Cyprus Profile

Energy and Environment

Gas production and exports on the horizon

Cyprus’ energy profile has changed with the discovery of significant hydrocarbon reserves in the country’s Exclusive Economic Zone (EEZ) and with the government’s strategic decision to become a key energy player in the Eastern Mediterranean.

Energy is the new boom industry in Cyprus attracting worldwide attention and serious international investment, following the discovery of vast natural gas reserves in its Exclusive Economic Zone (EEZ). The biggest potential for foreign investment in Cyprus in the coming years will be the budding oil and gas sector and the island has begun developing strategies and ambitious plans to exploit its new-found hydrocarbon wealth.

The American company Noble Energy International, which is developing Israel’s giant Tamar and Leviathan gas fields in the Eastern Mediterranean Sea, announced in December 2011 that a world-class discovery of natural gas had been made nearby in Cyprus’ offshore EEZ block 12 – known locally as Aphrodite. In October 2013, Noble carried out appraisal drillings in block 12 and the results have confirmed natural gas reserves of 3.6 trillion cubic feet (tcf) to 6 tcf, with a gross mean of 5 tcf – enough to meet Cyprus’ domestic gas demand for over 100 years.

Noble Energy’s success story in block 12 caught the attention of energy companies worldwide and created huge interest in Cyprus’ second licensing round, which closed in May 2012. The Cyprus Government received 33 bids by 15 companies and consortia from various countries hoping to be selected to develop the 12 offshore blocks. Four licences for gas exploration in offshore blocks were awarded by the government at the end of October 2012 as part of the second licensing round. Blocks 2, 3, 9 and 11 are all adjacent blocks, located north and north-east of block 12, where Noble Energy has a concession to drill. Licences for blocks 2 and 3 were awarded to a consortium of Italy’s ENI and Kogas from South Korea.

The license for block 9 was awarded to a consortium of Total E&P Activities Petrolieres (operator), NOVATEC Overseas Exploration & Production GMbH and GPB Global Resources BV from Russia. Total E&P Activities Petrolieres was granted hydrocarbon exploration licenses in blocks 10 and 11, after signing two production sharing contracts with the Ministry of Energy in February 2013. The French company was also been granted a license by the Agriculture Minister for seismic exploration for oil and gas in block 10 and in parts of blocks 6, 7 and 11 of Cyprus’ EEZ. These blocks were awarded due to their potential for economies of scale, because they are contiguous and in close proximity to block 12, where the significant natural gas reserves were found.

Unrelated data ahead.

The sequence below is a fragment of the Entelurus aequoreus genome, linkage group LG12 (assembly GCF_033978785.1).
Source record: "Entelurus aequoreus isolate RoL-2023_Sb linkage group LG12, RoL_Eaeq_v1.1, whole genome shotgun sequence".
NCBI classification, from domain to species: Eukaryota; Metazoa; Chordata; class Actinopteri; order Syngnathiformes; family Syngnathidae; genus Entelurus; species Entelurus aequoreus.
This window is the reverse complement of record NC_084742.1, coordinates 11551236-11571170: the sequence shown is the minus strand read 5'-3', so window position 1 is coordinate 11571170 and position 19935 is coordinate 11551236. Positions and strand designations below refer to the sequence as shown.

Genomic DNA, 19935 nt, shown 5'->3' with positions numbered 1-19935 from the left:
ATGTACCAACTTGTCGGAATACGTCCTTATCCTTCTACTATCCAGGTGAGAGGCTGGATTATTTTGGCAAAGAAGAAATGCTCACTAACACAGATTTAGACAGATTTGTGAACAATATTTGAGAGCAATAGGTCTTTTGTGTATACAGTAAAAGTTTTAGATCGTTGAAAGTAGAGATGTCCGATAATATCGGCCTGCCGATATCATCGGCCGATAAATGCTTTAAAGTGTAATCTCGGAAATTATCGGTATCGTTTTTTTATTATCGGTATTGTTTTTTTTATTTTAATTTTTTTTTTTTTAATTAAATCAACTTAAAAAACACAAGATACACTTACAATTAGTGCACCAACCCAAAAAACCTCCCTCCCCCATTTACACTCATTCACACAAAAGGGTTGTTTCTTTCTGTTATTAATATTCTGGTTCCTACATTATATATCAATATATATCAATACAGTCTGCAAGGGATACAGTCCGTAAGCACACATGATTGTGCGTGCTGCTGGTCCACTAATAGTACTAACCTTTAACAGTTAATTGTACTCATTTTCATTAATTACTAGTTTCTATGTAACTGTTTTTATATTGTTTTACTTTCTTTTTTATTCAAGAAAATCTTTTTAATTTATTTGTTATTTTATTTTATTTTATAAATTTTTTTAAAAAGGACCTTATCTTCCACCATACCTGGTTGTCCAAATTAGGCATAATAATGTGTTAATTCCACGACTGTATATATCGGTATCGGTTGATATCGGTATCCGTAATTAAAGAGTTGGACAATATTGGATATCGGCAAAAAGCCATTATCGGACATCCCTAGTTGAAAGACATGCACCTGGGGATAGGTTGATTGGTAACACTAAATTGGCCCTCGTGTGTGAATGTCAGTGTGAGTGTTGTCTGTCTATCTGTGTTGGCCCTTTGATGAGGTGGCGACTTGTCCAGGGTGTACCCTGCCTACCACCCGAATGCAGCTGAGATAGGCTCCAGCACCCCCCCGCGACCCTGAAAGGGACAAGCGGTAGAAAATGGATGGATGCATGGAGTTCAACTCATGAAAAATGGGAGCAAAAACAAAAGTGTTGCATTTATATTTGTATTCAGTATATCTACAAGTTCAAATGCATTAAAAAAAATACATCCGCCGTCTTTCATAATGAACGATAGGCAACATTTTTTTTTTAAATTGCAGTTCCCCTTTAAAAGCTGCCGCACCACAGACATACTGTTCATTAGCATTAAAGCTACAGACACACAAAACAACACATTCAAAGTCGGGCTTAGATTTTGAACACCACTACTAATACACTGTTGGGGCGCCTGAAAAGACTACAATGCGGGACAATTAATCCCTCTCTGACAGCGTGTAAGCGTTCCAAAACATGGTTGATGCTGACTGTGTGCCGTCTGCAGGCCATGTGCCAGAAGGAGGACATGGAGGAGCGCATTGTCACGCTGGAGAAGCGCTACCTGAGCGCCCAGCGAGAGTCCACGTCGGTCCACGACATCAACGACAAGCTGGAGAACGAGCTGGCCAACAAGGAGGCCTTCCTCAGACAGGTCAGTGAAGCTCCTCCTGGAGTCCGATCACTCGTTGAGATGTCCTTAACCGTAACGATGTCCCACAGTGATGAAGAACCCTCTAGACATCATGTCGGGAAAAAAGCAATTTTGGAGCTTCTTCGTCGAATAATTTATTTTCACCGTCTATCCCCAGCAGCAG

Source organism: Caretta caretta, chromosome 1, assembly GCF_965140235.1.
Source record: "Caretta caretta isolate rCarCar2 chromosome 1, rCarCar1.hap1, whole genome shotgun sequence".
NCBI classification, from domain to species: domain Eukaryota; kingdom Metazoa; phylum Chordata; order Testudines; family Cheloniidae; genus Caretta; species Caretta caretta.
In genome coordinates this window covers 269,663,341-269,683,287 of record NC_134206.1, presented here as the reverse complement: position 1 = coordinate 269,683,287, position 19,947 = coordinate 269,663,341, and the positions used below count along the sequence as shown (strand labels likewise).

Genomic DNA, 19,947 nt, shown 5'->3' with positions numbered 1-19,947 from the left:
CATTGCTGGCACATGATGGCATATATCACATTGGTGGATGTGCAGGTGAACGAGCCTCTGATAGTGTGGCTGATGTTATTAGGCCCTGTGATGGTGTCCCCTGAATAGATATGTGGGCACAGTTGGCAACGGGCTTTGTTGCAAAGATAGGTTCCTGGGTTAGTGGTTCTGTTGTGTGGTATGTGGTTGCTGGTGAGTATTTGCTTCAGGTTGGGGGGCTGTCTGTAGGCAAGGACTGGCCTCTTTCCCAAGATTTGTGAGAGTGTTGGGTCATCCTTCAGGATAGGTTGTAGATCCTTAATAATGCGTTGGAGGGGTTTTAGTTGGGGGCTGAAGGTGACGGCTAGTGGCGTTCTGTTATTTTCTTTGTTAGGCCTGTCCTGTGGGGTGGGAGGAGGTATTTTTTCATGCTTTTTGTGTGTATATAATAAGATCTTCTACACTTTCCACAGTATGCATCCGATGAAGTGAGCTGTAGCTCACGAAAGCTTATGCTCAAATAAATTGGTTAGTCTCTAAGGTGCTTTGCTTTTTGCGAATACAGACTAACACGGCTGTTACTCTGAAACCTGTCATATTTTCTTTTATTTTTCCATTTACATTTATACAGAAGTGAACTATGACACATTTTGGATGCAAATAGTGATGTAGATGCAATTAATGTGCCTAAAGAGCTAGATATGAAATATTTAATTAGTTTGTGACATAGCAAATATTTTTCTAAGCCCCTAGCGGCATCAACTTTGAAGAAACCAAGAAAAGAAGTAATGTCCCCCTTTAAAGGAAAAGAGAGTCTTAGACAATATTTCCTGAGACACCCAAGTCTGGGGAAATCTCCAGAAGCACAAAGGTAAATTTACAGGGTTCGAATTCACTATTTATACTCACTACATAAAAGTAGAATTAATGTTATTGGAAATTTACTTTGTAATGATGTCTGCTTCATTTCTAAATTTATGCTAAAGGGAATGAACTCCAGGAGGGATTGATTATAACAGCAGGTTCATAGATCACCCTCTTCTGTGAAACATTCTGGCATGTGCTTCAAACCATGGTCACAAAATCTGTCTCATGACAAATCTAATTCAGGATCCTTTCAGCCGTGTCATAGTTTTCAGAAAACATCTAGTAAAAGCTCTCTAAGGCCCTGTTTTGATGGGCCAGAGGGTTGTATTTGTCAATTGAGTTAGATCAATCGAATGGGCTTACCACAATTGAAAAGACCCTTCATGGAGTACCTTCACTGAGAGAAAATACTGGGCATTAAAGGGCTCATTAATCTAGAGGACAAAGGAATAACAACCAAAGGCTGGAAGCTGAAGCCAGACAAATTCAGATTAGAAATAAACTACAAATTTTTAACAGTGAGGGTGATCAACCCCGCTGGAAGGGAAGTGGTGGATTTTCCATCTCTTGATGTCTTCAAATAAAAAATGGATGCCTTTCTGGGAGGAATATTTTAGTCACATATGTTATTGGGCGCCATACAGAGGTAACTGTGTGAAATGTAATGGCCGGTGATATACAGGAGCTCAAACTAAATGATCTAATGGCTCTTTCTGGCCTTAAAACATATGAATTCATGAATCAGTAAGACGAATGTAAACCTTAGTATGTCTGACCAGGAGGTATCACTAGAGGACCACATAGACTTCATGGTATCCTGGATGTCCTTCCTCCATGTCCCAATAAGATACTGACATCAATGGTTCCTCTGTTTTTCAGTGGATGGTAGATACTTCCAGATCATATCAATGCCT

The Cyprus Government had high hopes it would complete the necessary infrastructure of an energy centre – including the pipelines and liquefaction plant – by 2018 and begin exporting natural gas in the 2020s. However, the decision on whether Cyprus will proceed with the LNG plant construction has been delayed, due to geopolitics and with the country looking at various options on how to best exploit its reserves – including floating installations or diverting the gas to Egypt’s already existing and under-used LNG facilities for export to Europe.

A deal struck in August 2015 between Israel and Noble-Delek for the development of the giant Leviathan field could further affect Cyprus’ plans, but the impact of this development is yet to be seen. One of the most beneficial scenarios for both Cyprus and Israel could emerge from a potential solution of the Cyprus problem, which would open the possibility for joint Israeli and Cypriot gas exports via the island’s EEZ to Turkey and on to Europe – which is considered the most cost-effective way of monetising the gas. However, there continues to be scope for establishing an LNG facility and energy centre in Cyprus and a decision by 2017 would still allow for actual exports to Europe to commence by 2022.

The next few years and significant deposit discoveries will be key to determining Cyprus’ hydrocarbon potential – and the involvement of major international oil and gas companies could help bring the LNG project to fruition.

In the meantime, as Cyprus looks forward to a day when its power plants can be run on the island’s own gas, rather than expensive imported liquid fuels, it is undertaking other initiatives to achieve its national energy and climate targets. The Renewable Energy Sources target is to supply 13% of the island’s energy by 2020: around 300MW of power will be generated by wind farms, 192MW will come from photovoltaic (PV) systems, 75MW from concentrated solar thermal plants and 17MW from biomass and biogas utilisation plants. The island is in a strong position to build on its already high use of solar energy. Around 92% of households are equipped with solar water heaters and 53% of hotels have large systems of this kind. Cyprus is by far the highest user per capita of solar water heaters in Europe. Already four large PV parks have been connected to the national grid, generating 1,000,000 kWh.

The developing oil and gas sector and the great potential in renewable energy offer expanding opportunities, and Cyprus’ energy industry as a whole will need investors and partners to fulfil the island’s potential as a regional energy hub.